You are a new mom and carrying of your little one is making your low back ache. You are an elite athlete who notices pain in your low back after a heavy lift. You work 10 hour days, mostly in front of a computer, and you back hurts after 30 minutes of sitting. You are an active retiree and can’t enjoy your favorite hobby of golf because your low back hurts when you drive the ball.
I haven’t examined you but I can guess, with a fair amount of certainty, that part of the problem is likely a weak core. Core weakness is a huge contributor to low back and pelvic pain. I’ve seen it present in both sedentary individuals and Olympic athletes. The challenge with our core is that once low back or pelvic dysfunction exist, it automatically shuts off. It is the equivalent to switching off a fuse in a fuse box. Even worse, when you fail to use your core, studies have shown that the muscles start to atrophy within 24 hours. The only way to reactivate your core is through retraining but how do you retrain muscles buried deep in your abdomen and low back?
In our last core post we discussed what constitutes the core (https://www.rpmphysiotherapy.ca/getting-to-the-core-of-core-stabilization/) but that information is only valuable if you know how to use it. In this core post we will discuss how to initiate your core and how to integrate that activation functionally into your daily activities.
There are two schools of thought on how to retrain the core. The first school believes in isolating the muscles of the core and to activate them individually before using them in conjunction with larger muscles. The challenge with this practice is the core muscles, especially those in the abdomen and pelvic floor are very deep and challenging for patients to find let alone isolate.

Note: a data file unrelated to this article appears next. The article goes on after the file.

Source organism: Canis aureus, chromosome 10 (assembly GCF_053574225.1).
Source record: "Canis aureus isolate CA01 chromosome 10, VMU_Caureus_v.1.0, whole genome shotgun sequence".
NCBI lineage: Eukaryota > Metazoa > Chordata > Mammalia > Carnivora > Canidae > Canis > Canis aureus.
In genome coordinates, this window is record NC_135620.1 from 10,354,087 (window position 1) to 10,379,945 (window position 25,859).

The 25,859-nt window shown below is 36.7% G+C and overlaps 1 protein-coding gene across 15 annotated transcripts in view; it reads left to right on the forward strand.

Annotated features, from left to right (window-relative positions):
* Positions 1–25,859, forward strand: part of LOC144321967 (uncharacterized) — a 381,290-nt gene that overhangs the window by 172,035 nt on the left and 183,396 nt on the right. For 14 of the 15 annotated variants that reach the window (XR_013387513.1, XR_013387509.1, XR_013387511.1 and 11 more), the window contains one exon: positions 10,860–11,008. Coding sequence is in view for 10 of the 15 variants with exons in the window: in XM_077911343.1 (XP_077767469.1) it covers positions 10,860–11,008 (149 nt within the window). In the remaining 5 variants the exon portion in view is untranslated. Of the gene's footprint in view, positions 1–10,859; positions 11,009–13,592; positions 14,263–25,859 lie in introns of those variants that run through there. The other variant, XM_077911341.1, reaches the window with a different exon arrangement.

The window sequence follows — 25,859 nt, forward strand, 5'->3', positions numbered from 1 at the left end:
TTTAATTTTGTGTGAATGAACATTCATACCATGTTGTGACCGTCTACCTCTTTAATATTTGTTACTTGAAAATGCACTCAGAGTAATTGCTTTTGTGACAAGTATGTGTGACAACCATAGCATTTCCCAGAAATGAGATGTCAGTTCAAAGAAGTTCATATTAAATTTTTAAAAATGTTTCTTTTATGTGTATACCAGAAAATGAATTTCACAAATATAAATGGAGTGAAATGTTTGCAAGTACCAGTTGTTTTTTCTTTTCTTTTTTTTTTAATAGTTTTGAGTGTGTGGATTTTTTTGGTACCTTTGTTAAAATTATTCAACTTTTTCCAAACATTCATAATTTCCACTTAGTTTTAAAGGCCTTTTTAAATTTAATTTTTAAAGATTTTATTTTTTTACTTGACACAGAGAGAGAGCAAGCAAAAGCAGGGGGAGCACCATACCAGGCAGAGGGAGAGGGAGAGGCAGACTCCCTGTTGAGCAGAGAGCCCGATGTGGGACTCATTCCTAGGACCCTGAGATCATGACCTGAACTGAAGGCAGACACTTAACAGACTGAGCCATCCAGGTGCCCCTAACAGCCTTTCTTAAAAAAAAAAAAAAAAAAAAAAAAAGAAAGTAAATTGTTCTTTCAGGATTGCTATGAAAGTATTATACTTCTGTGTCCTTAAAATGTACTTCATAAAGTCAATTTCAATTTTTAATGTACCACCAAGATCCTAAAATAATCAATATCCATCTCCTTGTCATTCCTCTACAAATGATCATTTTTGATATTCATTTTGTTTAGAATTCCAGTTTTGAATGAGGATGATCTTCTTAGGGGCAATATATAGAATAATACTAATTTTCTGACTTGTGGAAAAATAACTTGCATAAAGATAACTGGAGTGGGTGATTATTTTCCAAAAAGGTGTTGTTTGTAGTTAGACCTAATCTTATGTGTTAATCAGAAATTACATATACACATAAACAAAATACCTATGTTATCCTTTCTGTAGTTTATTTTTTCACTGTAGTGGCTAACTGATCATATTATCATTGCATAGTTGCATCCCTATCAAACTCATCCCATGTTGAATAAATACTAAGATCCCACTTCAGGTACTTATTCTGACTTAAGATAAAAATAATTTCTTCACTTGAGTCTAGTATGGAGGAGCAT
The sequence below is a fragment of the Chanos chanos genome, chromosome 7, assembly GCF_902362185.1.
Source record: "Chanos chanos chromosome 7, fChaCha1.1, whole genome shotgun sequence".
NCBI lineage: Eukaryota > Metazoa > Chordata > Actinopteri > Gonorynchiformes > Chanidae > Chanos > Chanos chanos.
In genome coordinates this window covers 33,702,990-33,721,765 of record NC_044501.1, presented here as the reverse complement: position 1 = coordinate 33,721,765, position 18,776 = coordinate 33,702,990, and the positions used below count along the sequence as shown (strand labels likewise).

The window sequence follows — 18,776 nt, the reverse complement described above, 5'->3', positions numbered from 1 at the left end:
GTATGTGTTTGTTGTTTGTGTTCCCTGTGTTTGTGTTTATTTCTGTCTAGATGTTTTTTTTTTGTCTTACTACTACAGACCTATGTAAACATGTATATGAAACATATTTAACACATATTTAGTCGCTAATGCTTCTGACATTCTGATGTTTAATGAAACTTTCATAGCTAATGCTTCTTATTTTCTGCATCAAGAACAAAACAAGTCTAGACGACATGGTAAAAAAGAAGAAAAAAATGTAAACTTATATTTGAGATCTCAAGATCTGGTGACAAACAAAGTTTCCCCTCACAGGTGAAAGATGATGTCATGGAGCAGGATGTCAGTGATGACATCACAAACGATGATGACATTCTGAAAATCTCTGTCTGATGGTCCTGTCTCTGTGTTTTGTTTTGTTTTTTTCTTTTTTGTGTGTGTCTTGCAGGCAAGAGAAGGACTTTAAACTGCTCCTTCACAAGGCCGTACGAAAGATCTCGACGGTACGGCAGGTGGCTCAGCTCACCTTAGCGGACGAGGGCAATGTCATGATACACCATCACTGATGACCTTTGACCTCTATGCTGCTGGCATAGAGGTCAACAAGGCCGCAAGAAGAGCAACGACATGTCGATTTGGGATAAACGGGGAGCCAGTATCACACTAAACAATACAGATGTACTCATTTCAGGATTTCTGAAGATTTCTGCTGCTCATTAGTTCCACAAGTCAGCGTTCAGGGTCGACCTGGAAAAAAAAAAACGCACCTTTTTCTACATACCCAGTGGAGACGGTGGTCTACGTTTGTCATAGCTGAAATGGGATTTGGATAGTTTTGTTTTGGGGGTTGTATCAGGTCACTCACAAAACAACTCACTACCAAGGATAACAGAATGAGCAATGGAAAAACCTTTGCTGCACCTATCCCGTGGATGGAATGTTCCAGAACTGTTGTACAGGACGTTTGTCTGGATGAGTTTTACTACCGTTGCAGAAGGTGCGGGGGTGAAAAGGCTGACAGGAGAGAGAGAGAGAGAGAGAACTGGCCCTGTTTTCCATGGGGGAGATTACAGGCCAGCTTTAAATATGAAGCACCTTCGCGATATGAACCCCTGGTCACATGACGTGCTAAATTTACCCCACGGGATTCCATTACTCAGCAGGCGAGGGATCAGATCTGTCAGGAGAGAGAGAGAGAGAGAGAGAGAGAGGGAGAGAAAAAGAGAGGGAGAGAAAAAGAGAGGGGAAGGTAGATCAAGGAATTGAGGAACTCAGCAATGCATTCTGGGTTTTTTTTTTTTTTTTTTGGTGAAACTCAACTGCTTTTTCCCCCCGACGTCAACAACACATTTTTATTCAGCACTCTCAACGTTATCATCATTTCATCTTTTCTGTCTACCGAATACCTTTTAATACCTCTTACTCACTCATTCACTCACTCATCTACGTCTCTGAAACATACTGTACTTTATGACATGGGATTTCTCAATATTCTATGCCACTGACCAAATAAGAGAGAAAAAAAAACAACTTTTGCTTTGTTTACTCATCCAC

The second school of thought suggests that optimal power and stability come from muscle groups contracting together therefore suggesting that isolation is not important. The practical challenge here is that if clients don’t learn to activate the deep core, they often rely on the tension of larger muscles to stabilize the spine leading to muscle imbalance and strain.
The reality is we don’t all learn the same way so different approaches may favor different clients. Here is how I approach core retraining:
I teach transverse abdominus and multifidus contractions in a position where patients can palpate the muscle and have gravity assist the contraction.
Example: Lying on your back with your knees bent, palpate your abdominals just inside of your hip bones. Try to mimic the sensation of holding your bladder. You should feel a slight tension underneath your fingers. Make sure you are breathing properly and there is little to no movement in the rest of your body.
Add peripheral movement to increase the challenge of maintaining you core contraction.
Example: Take the original position and slowly let one knee fall out to the side. The movement should be small and shouldn’t cause rotation through the pelvis. The objective here is to maintain your core contraction throughout the movement.
Example: On your hands and knees try to isolate the same muscles by letting your abdomen relax then tightening the core as you draw the belly button towards the spine.
Make your exercise functional.
Example: Try contracting your core every time your cross and intersection. This will challenge you to integrate the contraction with muscle systems that support and move you while you attend to environmental distractions.
Make your exercise sport or work specific.
Example: For hockey players I will often have them initiate their core while in a single leg squat while extending the opposite leg – think trying to mimic a skating motion standing on dry land. If you don’t retrain your core in situations specific to what you do, it may never meet your athletic and work needs.
Happy training everyone. If you suspect your core needs to be strengthen, talk to one of our therapists or personal trainers.